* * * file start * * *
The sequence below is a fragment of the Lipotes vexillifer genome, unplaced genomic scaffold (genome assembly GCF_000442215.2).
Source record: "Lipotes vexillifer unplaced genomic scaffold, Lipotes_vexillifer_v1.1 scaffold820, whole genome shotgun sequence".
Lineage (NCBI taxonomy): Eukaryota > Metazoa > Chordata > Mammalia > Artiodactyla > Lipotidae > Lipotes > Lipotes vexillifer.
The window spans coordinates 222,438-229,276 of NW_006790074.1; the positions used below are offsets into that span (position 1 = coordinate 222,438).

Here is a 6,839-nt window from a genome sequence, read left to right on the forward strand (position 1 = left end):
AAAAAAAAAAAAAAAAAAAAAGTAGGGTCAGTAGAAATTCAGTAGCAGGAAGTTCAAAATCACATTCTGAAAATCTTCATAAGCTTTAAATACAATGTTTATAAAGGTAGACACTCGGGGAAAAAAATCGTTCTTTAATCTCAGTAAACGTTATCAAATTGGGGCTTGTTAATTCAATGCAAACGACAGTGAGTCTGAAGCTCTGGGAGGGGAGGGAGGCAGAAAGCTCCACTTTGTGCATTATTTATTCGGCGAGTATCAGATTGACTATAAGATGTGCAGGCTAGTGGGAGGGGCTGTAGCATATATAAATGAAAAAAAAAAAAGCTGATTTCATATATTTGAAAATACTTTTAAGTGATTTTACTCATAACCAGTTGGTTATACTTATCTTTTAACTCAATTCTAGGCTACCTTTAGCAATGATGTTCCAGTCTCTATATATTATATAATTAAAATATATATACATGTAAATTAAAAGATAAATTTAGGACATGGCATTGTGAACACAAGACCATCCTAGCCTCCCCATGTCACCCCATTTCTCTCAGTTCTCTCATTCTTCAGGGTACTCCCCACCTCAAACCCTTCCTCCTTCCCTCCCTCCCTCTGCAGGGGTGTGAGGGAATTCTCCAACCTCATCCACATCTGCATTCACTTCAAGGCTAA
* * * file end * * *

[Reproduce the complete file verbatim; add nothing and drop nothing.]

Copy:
The sequence below is a fragment of the Lipotes vexillifer genome, unplaced genomic scaffold (genome assembly GCF_000442215.2).
Source record: "Lipotes vexillifer unplaced genomic scaffold, Lipotes_vexillifer_v1.1 scaffold820, whole genome shotgun sequence".
Lineage (NCBI taxonomy): Eukaryota > Metazoa > Chordata > Mammalia > Artiodactyla > Lipotidae > Lipotes > Lipotes vexillifer.
The window spans coordinates 222,438-229,276 of NW_006790074.1; the positions used below are offsets into that span (position 1 = coordinate 222,438).

Here is a 6,839-nt window from a genome sequence, read left to right on the forward strand (position 1 = left end):
AAAAAAAAAAAAAAAAAAAAAGTAGGGTCAGTAGAAATTCAGTAGCAGGAAGTTCAAAATCACATTCTGAAAATCTTCATAAGCTTTAAATACAATGTTTATAAAGGTAGACACTCGGGGAAAAAAATCGTTCTTTAATCTCAGTAAACGTTATCAAATTGGGGCTTGTTAATTCAATGCAAACGACAGTGAGTCTGAAGCTCTGGGAGGGGAGGGAGGCAGAAAGCTCCACTTTGTGCATTATTTATTCGGCGAGTATCAGATTGACTATAAGATGTGCAGGCTAGTGGGAGGGGCTGTAGCATATATAAATGAAAAAAAAAAAAGCTGATTTCATATATTTGAAAATACTTTTAAGTGATTTTACTCATAACCAGTTGGTTATACTTATCTTTTAACTCAATTCTAGGCTACCTTTAGCAATGATGTTCCAGTCTCTATATATTATATAATTAAAATATATATACATGTAAATTAAAAGATAAATTTAGGACATGGCATTGTGAACACAAGACCATCCTAGCCTCCCCATGTCACCCCATTTCTCTCAGTTCTCTCATTCTTCAGGGTACTCCCCACCTCAAACCCTTCCTCCTTCCCTCCCTCCCTCTGCAGGGGTGTGAGGGAATTCTCCAACCTCATCCACATCTGCATTCACTTCAAGGCTAA